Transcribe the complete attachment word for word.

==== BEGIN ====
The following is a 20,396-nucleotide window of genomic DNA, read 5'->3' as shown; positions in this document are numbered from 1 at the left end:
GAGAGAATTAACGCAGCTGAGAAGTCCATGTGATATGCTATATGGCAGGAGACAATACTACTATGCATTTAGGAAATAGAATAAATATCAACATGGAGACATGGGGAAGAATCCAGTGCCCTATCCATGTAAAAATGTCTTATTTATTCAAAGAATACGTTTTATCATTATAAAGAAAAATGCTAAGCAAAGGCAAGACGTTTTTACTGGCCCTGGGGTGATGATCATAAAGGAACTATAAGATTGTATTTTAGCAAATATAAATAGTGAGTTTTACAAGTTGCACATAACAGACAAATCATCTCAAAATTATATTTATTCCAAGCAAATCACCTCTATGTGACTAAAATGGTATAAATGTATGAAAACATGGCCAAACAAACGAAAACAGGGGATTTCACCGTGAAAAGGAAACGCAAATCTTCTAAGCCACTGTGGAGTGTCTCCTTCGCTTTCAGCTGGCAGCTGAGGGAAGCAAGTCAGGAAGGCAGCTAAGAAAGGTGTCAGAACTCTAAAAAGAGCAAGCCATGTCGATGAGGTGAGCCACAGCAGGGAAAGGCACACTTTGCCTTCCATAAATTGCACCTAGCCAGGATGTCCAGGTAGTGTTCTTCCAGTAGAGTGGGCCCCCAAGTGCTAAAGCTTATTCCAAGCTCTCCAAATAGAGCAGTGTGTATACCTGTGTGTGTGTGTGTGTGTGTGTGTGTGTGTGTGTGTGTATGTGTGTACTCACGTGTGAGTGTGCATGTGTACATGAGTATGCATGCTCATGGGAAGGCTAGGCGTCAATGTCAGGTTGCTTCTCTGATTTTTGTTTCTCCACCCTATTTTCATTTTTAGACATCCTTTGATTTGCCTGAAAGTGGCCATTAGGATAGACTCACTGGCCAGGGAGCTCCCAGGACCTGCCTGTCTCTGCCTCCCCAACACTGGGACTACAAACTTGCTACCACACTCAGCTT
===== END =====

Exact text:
The following is a 20,396-nucleotide window of genomic DNA, read 5'->3' as shown; positions in this document are numbered from 1 at the left end:
GAGAGAATTAACGCAGCTGAGAAGTCCATGTGATATGCTATATGGCAGGAGACAATACTACTATGCATTTAGGAAATAGAATAAATATCAACATGGAGACATGGGGAAGAATCCAGTGCCCTATCCATGTAAAAATGTCTTATTTATTCAAAGAATACGTTTTATCATTATAAAGAAAAATGCTAAGCAAAGGCAAGACGTTTTTACTGGCCCTGGGGTGATGATCATAAAGGAACTATAAGATTGTATTTTAGCAAATATAAATAGTGAGTTTTACAAGTTGCACATAACAGACAAATCATCTCAAAATTATATTTATTCCAAGCAAATCACCTCTATGTGACTAAAATGGTATAAATGTATGAAAACATGGCCAAACAAACGAAAACAGGGGATTTCACCGTGAAAAGGAAACGCAAATCTTCTAAGCCACTGTGGAGTGTCTCCTTCGCTTTCAGCTGGCAGCTGAGGGAAGCAAGTCAGGAAGGCAGCTAAGAAAGGTGTCAGAACTCTAAAAAGAGCAAGCCATGTCGATGAGGTGAGCCACAGCAGGGAAAGGCACACTTTGCCTTCCATAAATTGCACCTAGCCAGGATGTCCAGGTAGTGTTCTTCCAGTAGAGTGGGCCCCCAAGTGCTAAAGCTTATTCCAAGCTCTCCAAATAGAGCAGTGTGTATACCTGTGTGTGTGTGTGTGTGTGTGTGTGTGTGTGTGTGTGTATGTGTGTACTCACGTGTGAGTGTGCATGTGTACATGAGTATGCATGCTCATGGGAAGGCTAGGCGTCAATGTCAGGTTGCTTCTCTGATTTTTGTTTCTCCACCCTATTTTCATTTTTAGACATCCTTTGATTTGCCTGAAAGTGGCCATTAGGATAGACTCACTGGCCAGGGAGCTCCCAGGACCTGCCTGTCTCTGCCTCCCCAACACTGGGACTACAAACTTGCTACCACACTCAGCTT